So you find yourself shopping to outfit a new puppy…
How Exciting! Congratulations!
You got that little stinky bundle of warm fur in your arms and now you may be thinking things like:
- What do I feed the little black ragwort?
- Where are they going to sleep?
- What kind of toys will they like?
- What sort of maintenance supplies should I keep on hand?
- What about leashes, halters, collars, and coats?
Those are all valid concerns and I will try to point you down the right path to provide answers or at least direction so that you can make informed decisions about the needs of your new puppy.
Lets first talk about food.
In addition to what I wrote here, be sure to take a look at the article called What is the best food for a Black Lab Puppy. It goes into the type of food I feed my black rascal Guinness and the reasons why. The choices you make early on will determine a lot of attributes and attitudes about eating that your dog will have. That is why it is so important to start your puppy off on the right track. Generally, your puppy should be around 8 weeks when you get them. They are used to being with the rest of the litter and still nursing, (to a small extent), from mom. They still have baby teeth and are not real good at eating dry kibbles 100% yet. So you need to change two thing about your feeding habits for your new pup. First, unlike a full-grown dog where you feed 2 times a day, you are going to want to feed your baby 4 times a day. This is a good transition from nursing mom approximately every 2 -3 hours. When your pup gets permanent teeth you can change it to the normal 2 times a day. It will also be a good idea to moisten (not soak) the kibbles a bit if it appears that they are having a tough time chewing the dry food. Follow the amount to feed as advised by the manufacturer and you should be good.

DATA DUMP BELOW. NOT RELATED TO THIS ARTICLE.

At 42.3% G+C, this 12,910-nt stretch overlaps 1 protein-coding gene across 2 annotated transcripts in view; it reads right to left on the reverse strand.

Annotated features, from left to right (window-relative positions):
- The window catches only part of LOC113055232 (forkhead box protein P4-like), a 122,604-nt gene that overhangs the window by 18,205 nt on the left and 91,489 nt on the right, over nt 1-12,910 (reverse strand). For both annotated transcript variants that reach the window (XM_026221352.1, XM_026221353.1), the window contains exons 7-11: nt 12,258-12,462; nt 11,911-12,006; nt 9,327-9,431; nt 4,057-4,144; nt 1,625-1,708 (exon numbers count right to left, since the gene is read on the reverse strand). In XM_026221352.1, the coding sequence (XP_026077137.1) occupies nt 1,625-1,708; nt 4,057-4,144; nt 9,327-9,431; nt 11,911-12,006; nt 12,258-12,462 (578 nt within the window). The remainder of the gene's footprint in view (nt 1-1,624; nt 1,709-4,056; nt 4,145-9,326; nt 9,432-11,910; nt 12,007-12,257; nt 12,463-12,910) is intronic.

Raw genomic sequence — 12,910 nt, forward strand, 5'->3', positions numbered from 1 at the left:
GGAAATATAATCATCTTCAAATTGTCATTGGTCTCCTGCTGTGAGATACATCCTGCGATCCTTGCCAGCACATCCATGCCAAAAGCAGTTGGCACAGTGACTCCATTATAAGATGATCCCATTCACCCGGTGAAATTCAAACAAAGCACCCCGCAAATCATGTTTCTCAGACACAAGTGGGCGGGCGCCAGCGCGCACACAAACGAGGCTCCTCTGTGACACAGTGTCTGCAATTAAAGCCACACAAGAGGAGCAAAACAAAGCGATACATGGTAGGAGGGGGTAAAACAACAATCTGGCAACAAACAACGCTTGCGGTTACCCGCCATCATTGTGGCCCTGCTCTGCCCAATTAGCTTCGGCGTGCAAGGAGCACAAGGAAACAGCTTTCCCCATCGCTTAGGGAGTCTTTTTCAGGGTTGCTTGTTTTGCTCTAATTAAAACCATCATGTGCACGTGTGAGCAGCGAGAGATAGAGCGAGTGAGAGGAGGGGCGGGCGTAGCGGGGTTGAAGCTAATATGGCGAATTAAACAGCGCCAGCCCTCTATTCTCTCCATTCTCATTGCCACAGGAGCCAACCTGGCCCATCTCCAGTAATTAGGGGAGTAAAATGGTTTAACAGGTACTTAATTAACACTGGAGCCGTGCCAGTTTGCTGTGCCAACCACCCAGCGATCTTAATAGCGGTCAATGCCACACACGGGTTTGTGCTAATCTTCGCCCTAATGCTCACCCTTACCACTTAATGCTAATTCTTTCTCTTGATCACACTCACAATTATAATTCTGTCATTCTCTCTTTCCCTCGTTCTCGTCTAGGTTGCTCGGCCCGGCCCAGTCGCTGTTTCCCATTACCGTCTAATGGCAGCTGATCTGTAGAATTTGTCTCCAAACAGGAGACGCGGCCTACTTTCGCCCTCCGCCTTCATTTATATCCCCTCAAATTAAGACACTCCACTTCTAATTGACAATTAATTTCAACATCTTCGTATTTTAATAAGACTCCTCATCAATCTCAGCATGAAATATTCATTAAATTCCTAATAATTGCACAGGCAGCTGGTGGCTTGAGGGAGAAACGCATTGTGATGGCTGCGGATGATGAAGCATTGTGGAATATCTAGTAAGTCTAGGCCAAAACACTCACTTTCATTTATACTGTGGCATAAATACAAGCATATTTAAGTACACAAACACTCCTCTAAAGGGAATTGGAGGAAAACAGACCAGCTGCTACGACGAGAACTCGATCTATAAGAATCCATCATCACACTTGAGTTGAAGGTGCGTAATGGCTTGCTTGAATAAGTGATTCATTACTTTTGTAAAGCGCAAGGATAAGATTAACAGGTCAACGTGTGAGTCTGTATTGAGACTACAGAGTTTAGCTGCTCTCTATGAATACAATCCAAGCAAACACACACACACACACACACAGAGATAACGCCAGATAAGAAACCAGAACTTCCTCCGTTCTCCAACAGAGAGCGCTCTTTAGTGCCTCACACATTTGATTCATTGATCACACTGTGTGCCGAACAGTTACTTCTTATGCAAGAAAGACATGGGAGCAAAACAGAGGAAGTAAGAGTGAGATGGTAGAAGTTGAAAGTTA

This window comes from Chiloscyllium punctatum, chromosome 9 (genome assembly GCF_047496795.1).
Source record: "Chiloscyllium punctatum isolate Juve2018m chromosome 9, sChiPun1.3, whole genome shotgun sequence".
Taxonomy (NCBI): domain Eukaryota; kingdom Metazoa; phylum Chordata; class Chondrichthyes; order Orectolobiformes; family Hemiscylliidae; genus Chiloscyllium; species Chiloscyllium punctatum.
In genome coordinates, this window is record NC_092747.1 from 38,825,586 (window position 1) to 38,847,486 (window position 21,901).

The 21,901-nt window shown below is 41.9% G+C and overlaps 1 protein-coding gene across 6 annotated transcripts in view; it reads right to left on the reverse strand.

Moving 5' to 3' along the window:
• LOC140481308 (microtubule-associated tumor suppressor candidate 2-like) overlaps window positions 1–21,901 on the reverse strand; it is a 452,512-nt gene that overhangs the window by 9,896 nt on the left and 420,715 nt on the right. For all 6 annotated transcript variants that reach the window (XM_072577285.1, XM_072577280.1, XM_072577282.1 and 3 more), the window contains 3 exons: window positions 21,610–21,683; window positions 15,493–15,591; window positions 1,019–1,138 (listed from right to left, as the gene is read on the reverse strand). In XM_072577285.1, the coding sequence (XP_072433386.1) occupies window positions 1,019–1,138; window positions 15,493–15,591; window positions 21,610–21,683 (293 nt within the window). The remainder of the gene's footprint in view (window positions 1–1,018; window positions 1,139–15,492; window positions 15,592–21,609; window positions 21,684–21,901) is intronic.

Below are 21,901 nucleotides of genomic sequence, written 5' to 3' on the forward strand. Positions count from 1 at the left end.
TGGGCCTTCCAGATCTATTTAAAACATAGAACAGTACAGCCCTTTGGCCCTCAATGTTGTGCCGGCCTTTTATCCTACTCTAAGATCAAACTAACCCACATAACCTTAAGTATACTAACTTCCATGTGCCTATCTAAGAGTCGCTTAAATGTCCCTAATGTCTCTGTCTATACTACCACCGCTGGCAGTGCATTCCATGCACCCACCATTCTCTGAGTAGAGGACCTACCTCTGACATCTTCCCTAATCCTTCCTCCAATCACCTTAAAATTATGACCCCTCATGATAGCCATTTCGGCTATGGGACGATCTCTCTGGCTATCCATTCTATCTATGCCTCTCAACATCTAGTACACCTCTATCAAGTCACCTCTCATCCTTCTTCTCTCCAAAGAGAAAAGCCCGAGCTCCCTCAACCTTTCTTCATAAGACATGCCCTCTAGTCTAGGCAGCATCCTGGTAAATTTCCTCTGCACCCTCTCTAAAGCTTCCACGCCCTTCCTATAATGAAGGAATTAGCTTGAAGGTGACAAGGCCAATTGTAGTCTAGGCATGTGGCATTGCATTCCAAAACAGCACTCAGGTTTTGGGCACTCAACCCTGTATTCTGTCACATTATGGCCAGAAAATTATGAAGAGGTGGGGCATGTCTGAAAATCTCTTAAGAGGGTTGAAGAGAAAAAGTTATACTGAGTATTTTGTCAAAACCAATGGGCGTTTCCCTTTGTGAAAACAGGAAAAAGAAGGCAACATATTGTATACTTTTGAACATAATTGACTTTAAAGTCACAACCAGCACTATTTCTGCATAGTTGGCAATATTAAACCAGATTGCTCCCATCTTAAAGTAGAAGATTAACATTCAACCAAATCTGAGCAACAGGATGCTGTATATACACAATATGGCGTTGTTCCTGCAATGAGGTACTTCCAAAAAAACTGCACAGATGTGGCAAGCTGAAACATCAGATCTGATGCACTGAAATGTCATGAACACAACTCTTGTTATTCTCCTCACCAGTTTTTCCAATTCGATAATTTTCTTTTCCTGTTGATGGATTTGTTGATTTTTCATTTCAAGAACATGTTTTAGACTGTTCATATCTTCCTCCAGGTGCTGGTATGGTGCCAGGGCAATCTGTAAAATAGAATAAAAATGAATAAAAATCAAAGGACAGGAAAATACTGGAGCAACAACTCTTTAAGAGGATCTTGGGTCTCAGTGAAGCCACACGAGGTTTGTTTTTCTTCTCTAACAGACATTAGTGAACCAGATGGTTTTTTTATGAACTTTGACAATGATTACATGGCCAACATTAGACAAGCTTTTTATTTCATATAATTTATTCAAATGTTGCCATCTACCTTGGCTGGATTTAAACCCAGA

You are going to find out that your new little puppy does not like being alone at night.
Cry, cry, cry like they are being tortured in Guantanamo! They are used to being snuggled with mom and sibling with warmth and companionship. So this new life outside the litter will be a little hard at first. They will live and so will you.. but it is generally not much fun that first week or so. Having a bed that snuggles them in is a good choice. Take a look at this bed on Chewy. It has high sides to snuggle the puppy in, it also comes in a Jumbo size for a little bigger dogs. (lots of colors too) and even though it is durable, it is soft to the touch. When you put you dog to bed at night in this bed, put in a sweater, or sweatshirt of yours. Your puppy will smell you and that will help reduce the anxiety of being alone.
Puppys like to play.
A lot of the time they play with things they should not play with. When this occurs you need to do two things: first remove the little troublemaker from whatever he was playing with that was not allowed (Mom’s Alpaca Scarf) and redirect them to a toy that is ok to play with. I wrote a pretty extensive article on the 5 best toys for a Black Lab, but toys for a puppy are a little different. You need to get toys that resemble the toys that they will play with when they get older. Puppies learn by repetition and if you give him a toy that looks like Mom’s Alpaca Scarf, it won’t be long before they start playing with Mom’s Alpaca Scarf. See the connection?